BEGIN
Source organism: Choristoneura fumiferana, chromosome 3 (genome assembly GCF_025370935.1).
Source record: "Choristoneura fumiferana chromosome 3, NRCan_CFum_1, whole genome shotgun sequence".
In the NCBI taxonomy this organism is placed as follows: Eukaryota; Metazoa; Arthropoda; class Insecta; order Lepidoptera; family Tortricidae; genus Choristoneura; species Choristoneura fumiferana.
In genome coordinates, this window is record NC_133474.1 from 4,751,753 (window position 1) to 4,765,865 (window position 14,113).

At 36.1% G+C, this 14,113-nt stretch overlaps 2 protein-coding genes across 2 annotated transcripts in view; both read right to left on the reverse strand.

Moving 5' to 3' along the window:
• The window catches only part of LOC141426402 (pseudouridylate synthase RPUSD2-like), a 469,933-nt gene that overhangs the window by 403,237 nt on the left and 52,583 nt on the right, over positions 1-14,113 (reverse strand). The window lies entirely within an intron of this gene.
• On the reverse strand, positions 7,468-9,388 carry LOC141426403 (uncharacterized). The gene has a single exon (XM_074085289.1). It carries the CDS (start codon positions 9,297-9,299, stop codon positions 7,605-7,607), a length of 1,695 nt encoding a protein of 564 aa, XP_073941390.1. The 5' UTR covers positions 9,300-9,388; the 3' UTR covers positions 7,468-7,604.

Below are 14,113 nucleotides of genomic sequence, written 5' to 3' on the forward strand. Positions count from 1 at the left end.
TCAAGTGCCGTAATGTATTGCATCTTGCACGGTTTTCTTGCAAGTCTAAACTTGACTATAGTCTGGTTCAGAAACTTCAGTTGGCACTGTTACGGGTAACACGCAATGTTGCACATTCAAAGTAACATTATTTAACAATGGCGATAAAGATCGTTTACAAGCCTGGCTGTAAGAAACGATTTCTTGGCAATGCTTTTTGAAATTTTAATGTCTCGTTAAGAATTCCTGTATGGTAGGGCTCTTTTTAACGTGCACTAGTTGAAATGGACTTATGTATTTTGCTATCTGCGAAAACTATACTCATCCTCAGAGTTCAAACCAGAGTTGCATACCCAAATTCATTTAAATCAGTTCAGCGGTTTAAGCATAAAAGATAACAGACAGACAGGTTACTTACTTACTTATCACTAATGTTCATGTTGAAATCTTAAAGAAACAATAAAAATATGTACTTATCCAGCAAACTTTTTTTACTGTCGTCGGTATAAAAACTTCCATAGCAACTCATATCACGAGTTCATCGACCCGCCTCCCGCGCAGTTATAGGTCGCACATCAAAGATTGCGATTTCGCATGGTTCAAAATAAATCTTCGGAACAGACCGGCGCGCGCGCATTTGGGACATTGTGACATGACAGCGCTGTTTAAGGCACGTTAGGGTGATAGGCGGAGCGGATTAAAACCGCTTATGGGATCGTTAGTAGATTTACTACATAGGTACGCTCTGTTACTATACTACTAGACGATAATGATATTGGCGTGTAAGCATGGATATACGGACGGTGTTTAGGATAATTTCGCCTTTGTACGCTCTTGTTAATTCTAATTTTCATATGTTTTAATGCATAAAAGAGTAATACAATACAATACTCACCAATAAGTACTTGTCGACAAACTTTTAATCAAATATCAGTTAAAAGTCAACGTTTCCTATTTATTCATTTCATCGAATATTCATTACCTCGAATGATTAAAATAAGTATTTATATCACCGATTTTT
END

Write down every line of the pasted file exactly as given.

Source organism: Choristoneura fumiferana, chromosome 3 (genome assembly GCF_025370935.1).
Source record: "Choristoneura fumiferana chromosome 3, NRCan_CFum_1, whole genome shotgun sequence".
In the NCBI taxonomy this organism is placed as follows: Eukaryota; Metazoa; Arthropoda; class Insecta; order Lepidoptera; family Tortricidae; genus Choristoneura; species Choristoneura fumiferana.
In genome coordinates, this window is record NC_133474.1 from 4,751,753 (window position 1) to 4,765,865 (window position 14,113).

At 36.1% G+C, this 14,113-nt stretch overlaps 2 protein-coding genes across 2 annotated transcripts in view; both read right to left on the reverse strand.

Moving 5' to 3' along the window:
• The window catches only part of LOC141426402 (pseudouridylate synthase RPUSD2-like), a 469,933-nt gene that overhangs the window by 403,237 nt on the left and 52,583 nt on the right, over positions 1-14,113 (reverse strand). The window lies entirely within an intron of this gene.
• On the reverse strand, positions 7,468-9,388 carry LOC141426403 (uncharacterized). The gene has a single exon (XM_074085289.1). It carries the CDS (start codon positions 9,297-9,299, stop codon positions 7,605-7,607), a length of 1,695 nt encoding a protein of 564 aa, XP_073941390.1. The 5' UTR covers positions 9,300-9,388; the 3' UTR covers positions 7,468-7,604.

Below are 14,113 nucleotides of genomic sequence, written 5' to 3' on the forward strand. Positions count from 1 at the left end.
TCAAGTGCCGTAATGTATTGCATCTTGCACGGTTTTCTTGCAAGTCTAAACTTGACTATAGTCTGGTTCAGAAACTTCAGTTGGCACTGTTACGGGTAACACGCAATGTTGCACATTCAAAGTAACATTATTTAACAATGGCGATAAAGATCGTTTACAAGCCTGGCTGTAAGAAACGATTTCTTGGCAATGCTTTTTGAAATTTTAATGTCTCGTTAAGAATTCCTGTATGGTAGGGCTCTTTTTAACGTGCACTAGTTGAAATGGACTTATGTATTTTGCTATCTGCGAAAACTATACTCATCCTCAGAGTTCAAACCAGAGTTGCATACCCAAATTCATTTAAATCAGTTCAGCGGTTTAAGCATAAAAGATAACAGACAGACAGGTTACTTACTTACTTATCACTAATGTTCATGTTGAAATCTTAAAGAAACAATAAAAATATGTACTTATCCAGCAAACTTTTTTTACTGTCGTCGGTATAAAAACTTCCATAGCAACTCATATCACGAGTTCATCGACCCGCCTCCCGCGCAGTTATAGGTCGCACATCAAAGATTGCGATTTCGCATGGTTCAAAATAAATCTTCGGAACAGACCGGCGCGCGCGCATTTGGGACATTGTGACATGACAGCGCTGTTTAAGGCACGTTAGGGTGATAGGCGGAGCGGATTAAAACCGCTTATGGGATCGTTAGTAGATTTACTACATAGGTACGCTCTGTTACTATACTACTAGACGATAATGATATTGGCGTGTAAGCATGGATATACGGACGGTGTTTAGGATAATTTCGCCTTTGTACGCTCTTGTTAATTCTAATTTTCATATGTTTTAATGCATAAAAGAGTAATACAATACAATACTCACCAATAAGTACTTGTCGACAAACTTTTAATCAAATATCAGTTAAAAGTCAACGTTTCCTATTTATTCATTTCATCGAATATTCATTACCTCGAATGATTAAAATAAGTATTTATATCACCGATTTTT